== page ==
The Heat Is Online

Washington Post Details Coming Health Impacts

As Temperatures Rise, Health Could Decline


The Washington Post, Dec. 17, 2007


Depending on where you are, this is going to be a hotter, wetter, drier, windier, calmer, dirtier, buggier or hungrier century than mankind has seen in a while. In some places, it may be deadlier, too.


The effects of climate change are diverse and sometimes contradictory. In general, they favor instability and extreme events. On balance, they will tend to harm health rather than promote it.


That is the majority view of scientists trying to solve an equation whose variables range from greenhouse gas concentrations and the El Niño weather pattern to mosquito ecology and human cells' ability to withstand heat.


"We are not dealing with a single toxic agent or a single microbe where we can put our finger with certainty on an exposure and the response," said Jonathan A. Patz, a physician and epidemiologist at the University of Wisconsin at Madison. "Climate change affects everything."


Predictions of how global warming could affect people's health are crude. They are based on the experience of the past several decades, when there has been a small, well-documented rise in the temperatures of the planet's atmosphere and oceans. What that says about the future -- a time when warming is expected to accelerate, but people may be able to prepare for it -- is quite uncertain.


In the last quarter of the 20th century, the average atmospheric temperature rose by about 1 degree Fahrenheit. By 2000, that increase was responsible for the annual loss of about 160,000 lives and the loss of 5.5 million years of healthy life, according to estimates by the World Health Organization. The toll is expected to double to about 300,000 lives and 11 million years of healthy life by 2020.


The biggest tolls were in Africa, on the Indian subcontinent and in Southeast Asia. Most of that increased burden of death and disease was from malnutrition, diarrhea, malaria, heat waves and floods. But those diseases will play a minor role, at best, in many regions that nevertheless will feel the effects of global warming.


To organize their thinking -- and to focus the attention of policymakers -- researchers tend to put the health effects of climate change into five groups.


Heat Stress


The most obvious effect of global warming is hotter weather.

Scientists predict that heat waves will be longer and more frequent in the future. Their worst-case effects may have been glimpsed in Europe's summer of 2003, the hottest spell there since the 1500s. About 30,000 people died of heat-related illness, including 14,800 in France in three weeks in August.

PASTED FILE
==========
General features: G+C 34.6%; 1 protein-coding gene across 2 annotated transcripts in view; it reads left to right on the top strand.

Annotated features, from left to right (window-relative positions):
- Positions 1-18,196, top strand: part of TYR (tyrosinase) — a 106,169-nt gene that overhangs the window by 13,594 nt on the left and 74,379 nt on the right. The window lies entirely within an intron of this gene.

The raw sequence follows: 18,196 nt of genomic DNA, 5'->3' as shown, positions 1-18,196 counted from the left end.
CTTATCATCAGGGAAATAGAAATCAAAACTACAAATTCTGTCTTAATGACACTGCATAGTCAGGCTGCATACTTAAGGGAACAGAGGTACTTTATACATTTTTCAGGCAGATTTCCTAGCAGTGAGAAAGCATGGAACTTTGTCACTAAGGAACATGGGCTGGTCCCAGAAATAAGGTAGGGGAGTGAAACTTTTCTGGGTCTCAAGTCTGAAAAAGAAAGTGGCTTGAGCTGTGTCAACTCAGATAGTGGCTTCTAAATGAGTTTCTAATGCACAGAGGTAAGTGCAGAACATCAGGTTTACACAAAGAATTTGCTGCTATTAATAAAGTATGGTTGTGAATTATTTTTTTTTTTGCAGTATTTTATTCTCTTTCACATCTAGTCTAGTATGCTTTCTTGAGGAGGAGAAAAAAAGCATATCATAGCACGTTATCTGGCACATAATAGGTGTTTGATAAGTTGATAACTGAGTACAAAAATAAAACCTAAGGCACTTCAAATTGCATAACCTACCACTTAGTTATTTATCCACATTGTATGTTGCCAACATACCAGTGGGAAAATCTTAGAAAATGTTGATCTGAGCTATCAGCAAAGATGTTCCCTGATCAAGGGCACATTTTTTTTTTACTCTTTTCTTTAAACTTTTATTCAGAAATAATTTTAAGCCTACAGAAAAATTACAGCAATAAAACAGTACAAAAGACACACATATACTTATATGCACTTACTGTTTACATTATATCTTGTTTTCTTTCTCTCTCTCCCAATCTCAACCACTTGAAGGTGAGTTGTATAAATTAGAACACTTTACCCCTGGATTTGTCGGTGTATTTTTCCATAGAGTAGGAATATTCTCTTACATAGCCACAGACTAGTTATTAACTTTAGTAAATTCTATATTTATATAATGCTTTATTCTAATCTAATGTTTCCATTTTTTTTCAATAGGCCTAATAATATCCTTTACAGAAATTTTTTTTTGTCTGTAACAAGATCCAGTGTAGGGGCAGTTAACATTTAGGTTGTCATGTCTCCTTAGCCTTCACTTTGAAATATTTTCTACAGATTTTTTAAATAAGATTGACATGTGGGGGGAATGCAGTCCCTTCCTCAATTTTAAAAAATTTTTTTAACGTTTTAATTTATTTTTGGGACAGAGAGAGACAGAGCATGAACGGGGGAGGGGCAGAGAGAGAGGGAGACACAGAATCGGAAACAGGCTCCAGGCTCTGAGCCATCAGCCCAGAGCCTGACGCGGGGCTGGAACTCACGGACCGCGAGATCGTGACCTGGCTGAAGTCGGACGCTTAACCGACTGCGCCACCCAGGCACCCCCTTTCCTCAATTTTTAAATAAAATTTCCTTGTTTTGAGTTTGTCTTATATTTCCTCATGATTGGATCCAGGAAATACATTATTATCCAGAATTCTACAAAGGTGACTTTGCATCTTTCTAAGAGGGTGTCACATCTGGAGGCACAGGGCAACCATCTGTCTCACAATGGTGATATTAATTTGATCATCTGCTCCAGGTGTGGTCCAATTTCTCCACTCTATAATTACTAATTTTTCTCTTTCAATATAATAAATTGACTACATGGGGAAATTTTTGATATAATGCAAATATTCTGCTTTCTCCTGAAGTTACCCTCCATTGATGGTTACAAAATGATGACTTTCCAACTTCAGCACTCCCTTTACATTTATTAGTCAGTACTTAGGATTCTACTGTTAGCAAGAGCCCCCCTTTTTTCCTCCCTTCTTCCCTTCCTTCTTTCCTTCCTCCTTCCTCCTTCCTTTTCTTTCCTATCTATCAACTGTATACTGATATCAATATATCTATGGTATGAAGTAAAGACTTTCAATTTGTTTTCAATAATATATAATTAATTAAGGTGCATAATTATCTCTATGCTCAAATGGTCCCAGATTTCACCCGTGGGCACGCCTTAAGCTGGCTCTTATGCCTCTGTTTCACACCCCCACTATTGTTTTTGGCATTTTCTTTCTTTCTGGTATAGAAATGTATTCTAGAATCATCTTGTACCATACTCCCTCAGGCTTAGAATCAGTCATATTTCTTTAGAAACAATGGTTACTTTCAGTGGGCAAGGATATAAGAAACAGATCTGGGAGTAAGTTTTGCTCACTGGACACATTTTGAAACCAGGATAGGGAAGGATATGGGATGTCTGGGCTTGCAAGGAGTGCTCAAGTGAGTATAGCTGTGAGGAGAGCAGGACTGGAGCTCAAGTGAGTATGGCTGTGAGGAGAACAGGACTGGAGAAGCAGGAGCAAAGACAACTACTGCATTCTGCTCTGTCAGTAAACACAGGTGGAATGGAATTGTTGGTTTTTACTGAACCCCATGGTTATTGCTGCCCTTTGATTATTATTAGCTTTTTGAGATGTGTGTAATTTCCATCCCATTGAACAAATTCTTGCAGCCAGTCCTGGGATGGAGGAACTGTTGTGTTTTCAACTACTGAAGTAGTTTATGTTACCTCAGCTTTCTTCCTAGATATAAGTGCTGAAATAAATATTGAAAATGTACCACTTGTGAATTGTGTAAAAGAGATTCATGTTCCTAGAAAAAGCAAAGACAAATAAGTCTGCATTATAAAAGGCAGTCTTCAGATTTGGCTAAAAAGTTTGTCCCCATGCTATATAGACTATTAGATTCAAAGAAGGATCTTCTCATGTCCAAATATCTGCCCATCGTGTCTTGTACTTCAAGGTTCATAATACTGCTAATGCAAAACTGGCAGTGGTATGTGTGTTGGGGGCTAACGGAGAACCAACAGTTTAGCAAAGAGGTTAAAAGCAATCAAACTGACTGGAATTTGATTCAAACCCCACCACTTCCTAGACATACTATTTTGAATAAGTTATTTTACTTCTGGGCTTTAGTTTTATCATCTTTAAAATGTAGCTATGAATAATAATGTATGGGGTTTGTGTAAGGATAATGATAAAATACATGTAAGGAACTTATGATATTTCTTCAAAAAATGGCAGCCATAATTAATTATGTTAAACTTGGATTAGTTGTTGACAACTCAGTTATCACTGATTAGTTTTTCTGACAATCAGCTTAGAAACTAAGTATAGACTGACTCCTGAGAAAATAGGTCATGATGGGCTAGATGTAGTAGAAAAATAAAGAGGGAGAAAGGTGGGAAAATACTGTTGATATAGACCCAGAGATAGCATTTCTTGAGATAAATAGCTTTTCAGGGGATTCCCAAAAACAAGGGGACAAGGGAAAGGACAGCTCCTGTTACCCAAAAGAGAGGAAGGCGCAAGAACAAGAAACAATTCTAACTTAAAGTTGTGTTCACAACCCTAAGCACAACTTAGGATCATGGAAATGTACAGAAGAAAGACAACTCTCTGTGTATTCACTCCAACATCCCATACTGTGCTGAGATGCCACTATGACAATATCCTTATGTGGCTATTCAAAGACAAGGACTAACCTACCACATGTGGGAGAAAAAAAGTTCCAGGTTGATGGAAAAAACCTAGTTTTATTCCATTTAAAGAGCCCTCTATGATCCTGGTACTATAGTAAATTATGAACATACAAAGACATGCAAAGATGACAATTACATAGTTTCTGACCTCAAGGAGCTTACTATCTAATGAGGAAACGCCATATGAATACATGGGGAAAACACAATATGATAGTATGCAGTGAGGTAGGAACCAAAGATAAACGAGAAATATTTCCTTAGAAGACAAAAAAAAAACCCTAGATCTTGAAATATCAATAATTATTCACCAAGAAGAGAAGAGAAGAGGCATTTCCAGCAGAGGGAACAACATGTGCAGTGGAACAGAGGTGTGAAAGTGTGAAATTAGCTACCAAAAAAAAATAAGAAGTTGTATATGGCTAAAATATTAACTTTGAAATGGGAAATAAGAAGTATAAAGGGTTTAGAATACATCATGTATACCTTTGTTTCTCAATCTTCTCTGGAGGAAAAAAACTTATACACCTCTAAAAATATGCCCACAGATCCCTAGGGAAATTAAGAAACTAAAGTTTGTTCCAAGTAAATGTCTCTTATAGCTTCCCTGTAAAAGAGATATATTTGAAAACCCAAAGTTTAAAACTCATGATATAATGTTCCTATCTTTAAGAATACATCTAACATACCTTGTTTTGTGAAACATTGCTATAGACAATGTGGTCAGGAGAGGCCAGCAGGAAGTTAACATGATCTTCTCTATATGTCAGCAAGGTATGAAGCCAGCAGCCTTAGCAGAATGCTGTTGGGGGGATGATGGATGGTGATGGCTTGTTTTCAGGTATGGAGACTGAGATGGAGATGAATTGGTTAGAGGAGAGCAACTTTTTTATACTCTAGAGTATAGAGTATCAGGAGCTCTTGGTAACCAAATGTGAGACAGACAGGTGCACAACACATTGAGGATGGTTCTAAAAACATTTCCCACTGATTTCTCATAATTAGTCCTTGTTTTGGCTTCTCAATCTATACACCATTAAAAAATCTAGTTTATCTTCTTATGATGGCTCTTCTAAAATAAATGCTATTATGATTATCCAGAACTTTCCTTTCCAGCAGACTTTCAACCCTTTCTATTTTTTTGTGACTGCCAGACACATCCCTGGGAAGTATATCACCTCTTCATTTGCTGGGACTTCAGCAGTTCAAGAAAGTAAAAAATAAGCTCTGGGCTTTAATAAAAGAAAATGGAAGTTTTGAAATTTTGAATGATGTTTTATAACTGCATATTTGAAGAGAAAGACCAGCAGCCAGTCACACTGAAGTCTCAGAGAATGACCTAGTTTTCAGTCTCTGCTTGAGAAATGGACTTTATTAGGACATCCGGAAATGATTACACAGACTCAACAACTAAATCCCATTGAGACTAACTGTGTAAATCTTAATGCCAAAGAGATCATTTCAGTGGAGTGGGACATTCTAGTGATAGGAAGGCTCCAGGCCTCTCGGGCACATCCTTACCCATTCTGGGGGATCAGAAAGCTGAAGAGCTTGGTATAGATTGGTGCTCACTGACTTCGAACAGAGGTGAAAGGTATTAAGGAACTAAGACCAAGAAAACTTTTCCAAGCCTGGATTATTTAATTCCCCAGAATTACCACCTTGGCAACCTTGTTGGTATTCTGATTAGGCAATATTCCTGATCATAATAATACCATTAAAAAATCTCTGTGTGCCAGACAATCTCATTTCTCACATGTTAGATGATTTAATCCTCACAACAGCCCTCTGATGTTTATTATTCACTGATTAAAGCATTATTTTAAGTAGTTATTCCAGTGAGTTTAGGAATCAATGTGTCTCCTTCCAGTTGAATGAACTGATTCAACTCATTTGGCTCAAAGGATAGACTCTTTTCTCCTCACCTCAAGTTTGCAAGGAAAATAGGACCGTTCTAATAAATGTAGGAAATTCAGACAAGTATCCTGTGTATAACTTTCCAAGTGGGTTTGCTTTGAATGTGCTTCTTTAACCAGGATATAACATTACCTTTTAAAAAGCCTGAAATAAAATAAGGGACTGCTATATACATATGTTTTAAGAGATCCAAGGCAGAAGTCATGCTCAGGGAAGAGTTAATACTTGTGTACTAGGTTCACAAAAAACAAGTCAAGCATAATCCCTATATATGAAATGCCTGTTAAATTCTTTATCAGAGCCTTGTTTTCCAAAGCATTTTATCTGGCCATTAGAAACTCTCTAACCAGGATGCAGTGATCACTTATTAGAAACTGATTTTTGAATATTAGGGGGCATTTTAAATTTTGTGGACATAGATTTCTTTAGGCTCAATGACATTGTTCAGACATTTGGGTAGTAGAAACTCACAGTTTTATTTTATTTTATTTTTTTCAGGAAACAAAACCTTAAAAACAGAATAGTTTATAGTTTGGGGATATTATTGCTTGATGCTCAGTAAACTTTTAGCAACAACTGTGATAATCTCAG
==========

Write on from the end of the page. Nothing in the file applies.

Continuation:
People who were old, very young, ill, immobile or poor were at highest risk. Although the human body can adapt somewhat to chronically higher temperatures, those groups will remain vulnerable -- and they are likely to make up a bigger slice of the population in the future.


About 20 percent of people in industrialized countries are over age 60 today. That figure will rise to 32 percent by 2050. More people will also live in cities -- 61 percent of the world's population by 2030, compared with 45 percent now. Cities are "heat islands," 9 degrees Fahrenheit warmer on average than surrounding rural areas and resistant to the cooling effects of night.


Aging and urbanization -- and possibly more obesity -- will put people at greater risk for heat-related illness. Nevertheless, that consequence of global warming may be easier to avoid than others, as a study published three years ago suggests.


It examined mortality on hot days in 28 cities in the last third of the 20th century. Death rates were lower in the 1980s and 1990s than in the 1960s and 1970s in most places, with the least reduction in cities of the Northeast and the Midwest. (A heat wave in Chicago in 1995 caused more than 500 deaths, the biggest U.S. toll in years.)

This steady decline in heat-stress death was almost certainly the consequence of air conditioning, better awareness of the problem and improved medical care.


"If there is a very effective response system, then even in hotter temperatures you may not see more deaths," said Kristie L. Ebi, an epidemiologist and consultant in Alexandria. She helped write the health chapter of the most recent report of the United Nations' Intergovernmental Panel on Climate Change, which was this year's Nobel Peace Prize winner along with Al Gore.